When I was growing up, a trip to the drugstore would inevitably end with me asking my parents to buy me a pack of stickers. I loved them. I loved putting them all over the place, and I loved just looking at them in their package. Decades later, and not much has changed. I still love all kinds of stickers, so it was only natural that after I saw a few tutorials on making your own mixed-media style stickers, I had to try my hand at it.
The concept was simple: Take a blank sheet of labels and cover it with paint, stencils, ink, doodles, and whatever else you feel like. Once complete, you have a sheet full of one-of-a-kind stickers that can be used in artwork, gift-wrap, etc.
I love color, so I wanted to start with a colorful background. I used shaving cream to achieve a marbled look. To do this, spray and smooth a layer of shaving cream in a pan. Add drops of acrylic paint to the shaving cream and use a craft stick to swirl the colors around. Press the label sheet facedown into the shaving cream. Lift and scrape off shaving cream with a craft stick. Let dry.
Stamp, stencil, or doodle (or do all three) all over the label sheet. Don’t over-think this part; the goal is just to get designs all over the sheet. I began experimenting with the Collage Cube Stamp by Christine Adolph and the Coffee Splotch Stencil by The Crafter’s Workshop. Any number of stencil designs would work great for this purpose.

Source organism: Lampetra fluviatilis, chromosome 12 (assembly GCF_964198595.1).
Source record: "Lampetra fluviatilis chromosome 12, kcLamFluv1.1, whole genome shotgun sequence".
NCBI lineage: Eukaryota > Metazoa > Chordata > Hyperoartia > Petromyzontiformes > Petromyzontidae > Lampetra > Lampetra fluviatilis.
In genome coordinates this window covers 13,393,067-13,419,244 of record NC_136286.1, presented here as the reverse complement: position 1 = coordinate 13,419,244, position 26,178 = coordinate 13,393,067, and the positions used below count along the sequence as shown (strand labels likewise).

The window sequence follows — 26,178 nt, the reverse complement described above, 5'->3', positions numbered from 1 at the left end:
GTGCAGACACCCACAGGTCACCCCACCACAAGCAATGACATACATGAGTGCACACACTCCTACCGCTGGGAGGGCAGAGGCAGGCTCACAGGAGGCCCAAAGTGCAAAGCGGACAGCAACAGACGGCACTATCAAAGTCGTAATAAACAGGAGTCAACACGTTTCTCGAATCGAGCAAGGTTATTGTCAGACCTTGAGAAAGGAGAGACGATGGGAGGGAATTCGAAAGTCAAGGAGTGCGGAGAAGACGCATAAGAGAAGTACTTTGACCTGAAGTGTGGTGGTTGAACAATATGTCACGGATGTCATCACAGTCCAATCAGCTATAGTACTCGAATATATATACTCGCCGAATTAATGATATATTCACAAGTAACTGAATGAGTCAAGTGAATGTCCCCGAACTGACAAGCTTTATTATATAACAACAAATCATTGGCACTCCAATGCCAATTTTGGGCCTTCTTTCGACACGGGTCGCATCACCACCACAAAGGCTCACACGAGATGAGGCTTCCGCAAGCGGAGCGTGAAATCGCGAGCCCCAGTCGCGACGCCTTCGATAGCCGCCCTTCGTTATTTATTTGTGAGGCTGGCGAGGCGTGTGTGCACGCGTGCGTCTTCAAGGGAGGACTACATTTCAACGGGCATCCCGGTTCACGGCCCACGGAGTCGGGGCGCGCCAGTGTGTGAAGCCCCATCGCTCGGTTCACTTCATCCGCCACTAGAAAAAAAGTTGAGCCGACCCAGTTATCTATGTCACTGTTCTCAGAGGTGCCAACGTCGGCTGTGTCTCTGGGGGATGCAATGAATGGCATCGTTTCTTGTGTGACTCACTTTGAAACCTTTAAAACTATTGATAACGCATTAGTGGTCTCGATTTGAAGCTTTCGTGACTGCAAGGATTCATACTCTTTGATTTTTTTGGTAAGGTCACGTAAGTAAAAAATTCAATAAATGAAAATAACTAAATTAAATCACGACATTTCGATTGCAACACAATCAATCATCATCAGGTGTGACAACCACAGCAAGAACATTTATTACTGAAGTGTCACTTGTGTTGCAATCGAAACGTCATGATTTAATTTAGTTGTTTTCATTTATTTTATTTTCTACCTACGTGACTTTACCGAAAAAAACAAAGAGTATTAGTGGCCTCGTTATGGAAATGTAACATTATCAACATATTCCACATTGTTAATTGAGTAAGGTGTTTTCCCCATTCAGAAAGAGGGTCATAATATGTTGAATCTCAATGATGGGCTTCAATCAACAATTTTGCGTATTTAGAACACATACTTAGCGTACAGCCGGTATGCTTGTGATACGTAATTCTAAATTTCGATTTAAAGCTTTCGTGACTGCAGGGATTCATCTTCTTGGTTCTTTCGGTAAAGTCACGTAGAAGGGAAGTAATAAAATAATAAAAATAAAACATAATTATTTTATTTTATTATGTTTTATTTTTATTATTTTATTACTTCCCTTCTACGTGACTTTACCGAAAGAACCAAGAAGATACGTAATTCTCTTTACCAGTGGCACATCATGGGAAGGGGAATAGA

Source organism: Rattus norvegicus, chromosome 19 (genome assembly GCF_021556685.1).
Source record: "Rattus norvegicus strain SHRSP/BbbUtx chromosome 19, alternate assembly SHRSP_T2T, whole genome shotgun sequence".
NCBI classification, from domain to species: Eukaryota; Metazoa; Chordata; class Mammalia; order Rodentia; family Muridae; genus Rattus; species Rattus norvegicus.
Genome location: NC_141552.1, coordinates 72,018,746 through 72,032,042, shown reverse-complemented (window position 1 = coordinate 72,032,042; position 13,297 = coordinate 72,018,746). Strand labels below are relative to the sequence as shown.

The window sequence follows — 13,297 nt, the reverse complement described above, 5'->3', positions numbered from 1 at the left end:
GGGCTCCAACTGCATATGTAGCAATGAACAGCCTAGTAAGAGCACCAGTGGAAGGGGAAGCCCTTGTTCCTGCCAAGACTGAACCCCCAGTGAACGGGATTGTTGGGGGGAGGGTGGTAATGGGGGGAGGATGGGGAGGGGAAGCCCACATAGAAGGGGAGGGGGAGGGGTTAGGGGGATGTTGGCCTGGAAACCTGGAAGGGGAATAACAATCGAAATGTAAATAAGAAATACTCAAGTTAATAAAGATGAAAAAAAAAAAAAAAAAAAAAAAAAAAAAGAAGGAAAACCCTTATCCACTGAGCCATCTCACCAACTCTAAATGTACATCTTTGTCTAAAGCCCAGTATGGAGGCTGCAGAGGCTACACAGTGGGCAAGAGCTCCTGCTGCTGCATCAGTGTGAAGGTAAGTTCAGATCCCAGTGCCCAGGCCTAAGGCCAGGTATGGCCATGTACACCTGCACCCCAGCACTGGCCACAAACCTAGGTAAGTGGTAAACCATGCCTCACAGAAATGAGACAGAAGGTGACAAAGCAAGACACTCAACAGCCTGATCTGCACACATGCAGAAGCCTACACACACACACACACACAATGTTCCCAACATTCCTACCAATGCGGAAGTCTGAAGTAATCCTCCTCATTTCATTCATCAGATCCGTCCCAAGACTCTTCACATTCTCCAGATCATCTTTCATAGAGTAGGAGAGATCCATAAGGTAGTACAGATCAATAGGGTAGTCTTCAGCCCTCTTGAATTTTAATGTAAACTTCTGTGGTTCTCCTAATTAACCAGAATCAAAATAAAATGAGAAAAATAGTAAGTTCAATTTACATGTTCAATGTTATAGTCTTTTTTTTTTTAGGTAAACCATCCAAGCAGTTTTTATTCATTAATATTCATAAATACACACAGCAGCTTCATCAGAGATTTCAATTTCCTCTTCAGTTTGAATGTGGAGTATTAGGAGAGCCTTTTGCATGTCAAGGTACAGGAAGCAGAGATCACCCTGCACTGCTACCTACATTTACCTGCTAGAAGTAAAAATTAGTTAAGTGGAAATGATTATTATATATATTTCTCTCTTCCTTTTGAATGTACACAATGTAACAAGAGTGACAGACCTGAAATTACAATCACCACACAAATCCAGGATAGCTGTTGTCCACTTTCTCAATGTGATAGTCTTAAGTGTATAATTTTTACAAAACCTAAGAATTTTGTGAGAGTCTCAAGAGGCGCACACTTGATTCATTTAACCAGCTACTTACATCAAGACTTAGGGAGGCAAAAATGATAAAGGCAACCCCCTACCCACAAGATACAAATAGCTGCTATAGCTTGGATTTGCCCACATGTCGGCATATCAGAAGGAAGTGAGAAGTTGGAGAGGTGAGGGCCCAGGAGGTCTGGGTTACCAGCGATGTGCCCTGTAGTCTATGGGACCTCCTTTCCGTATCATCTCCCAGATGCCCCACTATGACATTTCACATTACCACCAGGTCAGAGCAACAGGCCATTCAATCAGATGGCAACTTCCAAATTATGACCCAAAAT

Note: At this point, one of my sheets looked really ugly as a whole. I even thought about throwing it away. I reminded myself that the sheet wouldn’t be seen as a single page, but as a bunch of individual stickers. I peeled a single label up and actually loved what was on it. As I kept peeling them off their backing, I was fascinated by how each one was so different.
This was a really quick and satisfying project. It’s the perfect way to use up materials left over from other projects. It could also be a great way to test out new supplies. There are so many ways to vary the look of the stickers, including changing the size of the labels used. Once done, there are endless ways to use your stickers. Place them in an art journal, use them to label file folders, swap them with a friend … the choice is yours!
About the Artist:
Christen Hammons is the director of publishing for Stampington & Company and editor-in-chief of Bella Grace, Field Guide to Everyday Magic, and Somerset Studio.
Interests: art, slow food, writing, books, yarn, authentic living
Follow Christen on Twitter: @christeno | on Instagram: @christenhammons